For various reasons, Microsoft has had trouble getting traction with its Windows 8 operating system. One of these reasons has been incorrect information about the options and capabilities of the OS perpetuated by people calling themselves tech press. As a result, Windows 8.1 came about, putting the features which were already available upfront.
This trick worked, which meant that they continued trying to listen to what people thought they were missing and either adding the features or making them more visible to the end user. At the same time, the company decided that it was high time for their two flagship operating systems, Windows and Windows Phone, to converge into a single platform. This means a single development and deployment path for developers and a more consistent user interface for users, assuming people keep the consistent interface.
Enter Windows 10, a strangely named skip in the naming convention (Windows 9 was skipped for programming purposes). The Technical Preview for Windows 10 has been out for a little while, and we have been running it in the office to test out its coming feature set. It is an interesting change in interaction that will probably make some desktop users happy, though personally I am close to reverting to Windows 8 style.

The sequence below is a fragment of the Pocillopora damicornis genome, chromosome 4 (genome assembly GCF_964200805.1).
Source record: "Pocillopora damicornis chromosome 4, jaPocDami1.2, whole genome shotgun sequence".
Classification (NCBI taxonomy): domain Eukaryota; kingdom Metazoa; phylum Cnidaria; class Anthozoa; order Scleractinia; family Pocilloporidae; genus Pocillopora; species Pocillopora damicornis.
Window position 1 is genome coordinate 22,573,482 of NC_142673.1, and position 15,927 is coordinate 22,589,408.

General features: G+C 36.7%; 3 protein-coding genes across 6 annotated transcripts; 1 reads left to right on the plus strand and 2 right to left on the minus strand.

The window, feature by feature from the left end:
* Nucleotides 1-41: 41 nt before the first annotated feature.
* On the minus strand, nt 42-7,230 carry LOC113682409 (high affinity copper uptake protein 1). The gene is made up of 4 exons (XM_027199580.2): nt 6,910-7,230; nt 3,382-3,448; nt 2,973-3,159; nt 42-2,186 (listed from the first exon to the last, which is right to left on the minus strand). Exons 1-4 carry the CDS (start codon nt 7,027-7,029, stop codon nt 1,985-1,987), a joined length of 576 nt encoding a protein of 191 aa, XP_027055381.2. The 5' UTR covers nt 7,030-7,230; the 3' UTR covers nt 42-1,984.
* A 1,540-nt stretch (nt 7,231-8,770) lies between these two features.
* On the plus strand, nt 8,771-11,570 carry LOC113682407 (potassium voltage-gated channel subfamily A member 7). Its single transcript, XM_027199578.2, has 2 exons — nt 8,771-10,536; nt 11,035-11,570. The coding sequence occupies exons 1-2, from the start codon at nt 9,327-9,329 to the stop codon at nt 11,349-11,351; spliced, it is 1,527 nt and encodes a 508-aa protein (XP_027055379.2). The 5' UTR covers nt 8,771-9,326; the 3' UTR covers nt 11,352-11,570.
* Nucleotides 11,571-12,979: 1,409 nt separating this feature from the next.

Technical Preview builds have been fairly steady, though Microsoft announced that the latest build would be the last of the year. As it turns out, it could be the last, period, as it appears that January will bring an event and Consumer Preview for the operating system. The event should reveal the final list of features for the market release of the operating system, and the Consumer Preview should show off all of the Technical Preview features, plus more.
We are hoping to see one particular feature: Continuum. This feature allows the operating system to adjust to the computer's current state. For example, let's consider the Surface Pro 3. Without the keyboard, the computer would be in tablet mode, which looks and feels a lot like Windows 8.1. When you add in the keyboard, it could adjust itself to function as if it was a laptop, though I'm not sure what variations might exist. On a docking station, it could go into desktop mode, allowing for smaller hit boxes and a Start menu.
Personally, I am looking forward to seeing a Consumer Preview packed with Continuum, as well as Cortana. The search button on the taskbar is nothing but a tease for those of us who know what promise it holds. I also hope that Hulu will play more than a video before crashing.